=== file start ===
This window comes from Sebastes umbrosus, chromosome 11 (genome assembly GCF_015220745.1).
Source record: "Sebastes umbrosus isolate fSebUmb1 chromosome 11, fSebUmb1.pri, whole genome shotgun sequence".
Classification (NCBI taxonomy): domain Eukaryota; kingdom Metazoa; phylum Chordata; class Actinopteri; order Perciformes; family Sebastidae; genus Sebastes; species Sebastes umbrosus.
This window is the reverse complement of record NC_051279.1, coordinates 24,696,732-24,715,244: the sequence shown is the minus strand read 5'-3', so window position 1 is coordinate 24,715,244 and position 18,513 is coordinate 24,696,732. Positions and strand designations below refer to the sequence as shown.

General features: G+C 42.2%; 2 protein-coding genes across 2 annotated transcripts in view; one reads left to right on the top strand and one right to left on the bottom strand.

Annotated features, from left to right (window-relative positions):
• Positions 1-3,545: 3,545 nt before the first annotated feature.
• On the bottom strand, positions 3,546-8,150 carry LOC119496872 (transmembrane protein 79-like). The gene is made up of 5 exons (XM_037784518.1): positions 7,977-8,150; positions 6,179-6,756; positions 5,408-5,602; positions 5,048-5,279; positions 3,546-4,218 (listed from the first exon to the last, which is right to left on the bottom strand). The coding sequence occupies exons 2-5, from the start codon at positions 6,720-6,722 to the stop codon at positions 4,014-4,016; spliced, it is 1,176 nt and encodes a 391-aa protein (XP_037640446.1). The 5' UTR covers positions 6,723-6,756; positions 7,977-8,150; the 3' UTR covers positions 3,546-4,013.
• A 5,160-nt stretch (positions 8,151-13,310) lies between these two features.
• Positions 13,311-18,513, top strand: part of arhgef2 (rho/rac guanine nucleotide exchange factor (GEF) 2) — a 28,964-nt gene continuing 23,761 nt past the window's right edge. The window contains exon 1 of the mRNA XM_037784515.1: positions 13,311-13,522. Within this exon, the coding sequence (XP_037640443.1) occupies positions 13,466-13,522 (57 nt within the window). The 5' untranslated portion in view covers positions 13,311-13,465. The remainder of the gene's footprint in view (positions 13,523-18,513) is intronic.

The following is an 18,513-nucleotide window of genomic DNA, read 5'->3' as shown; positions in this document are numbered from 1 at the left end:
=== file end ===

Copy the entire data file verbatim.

This window comes from Sebastes umbrosus, chromosome 11 (genome assembly GCF_015220745.1).
Source record: "Sebastes umbrosus isolate fSebUmb1 chromosome 11, fSebUmb1.pri, whole genome shotgun sequence".
Classification (NCBI taxonomy): domain Eukaryota; kingdom Metazoa; phylum Chordata; class Actinopteri; order Perciformes; family Sebastidae; genus Sebastes; species Sebastes umbrosus.
This window is the reverse complement of record NC_051279.1, coordinates 24,696,732-24,715,244: the sequence shown is the minus strand read 5'-3', so window position 1 is coordinate 24,715,244 and position 18,513 is coordinate 24,696,732. Positions and strand designations below refer to the sequence as shown.

General features: G+C 42.2%; 2 protein-coding genes across 2 annotated transcripts in view; one reads left to right on the top strand and one right to left on the bottom strand.

Annotated features, from left to right (window-relative positions):
• Positions 1-3,545: 3,545 nt before the first annotated feature.
• On the bottom strand, positions 3,546-8,150 carry LOC119496872 (transmembrane protein 79-like). The gene is made up of 5 exons (XM_037784518.1): positions 7,977-8,150; positions 6,179-6,756; positions 5,408-5,602; positions 5,048-5,279; positions 3,546-4,218 (listed from the first exon to the last, which is right to left on the bottom strand). The coding sequence occupies exons 2-5, from the start codon at positions 6,720-6,722 to the stop codon at positions 4,014-4,016; spliced, it is 1,176 nt and encodes a 391-aa protein (XP_037640446.1). The 5' UTR covers positions 6,723-6,756; positions 7,977-8,150; the 3' UTR covers positions 3,546-4,013.
• A 5,160-nt stretch (positions 8,151-13,310) lies between these two features.
• Positions 13,311-18,513, top strand: part of arhgef2 (rho/rac guanine nucleotide exchange factor (GEF) 2) — a 28,964-nt gene continuing 23,761 nt past the window's right edge. The window contains exon 1 of the mRNA XM_037784515.1: positions 13,311-13,522. Within this exon, the coding sequence (XP_037640443.1) occupies positions 13,466-13,522 (57 nt within the window). The 5' untranslated portion in view covers positions 13,311-13,465. The remainder of the gene's footprint in view (positions 13,523-18,513) is intronic.

The following is an 18,513-nucleotide window of genomic DNA, read 5'->3' as shown; positions in this document are numbered from 1 at the left end: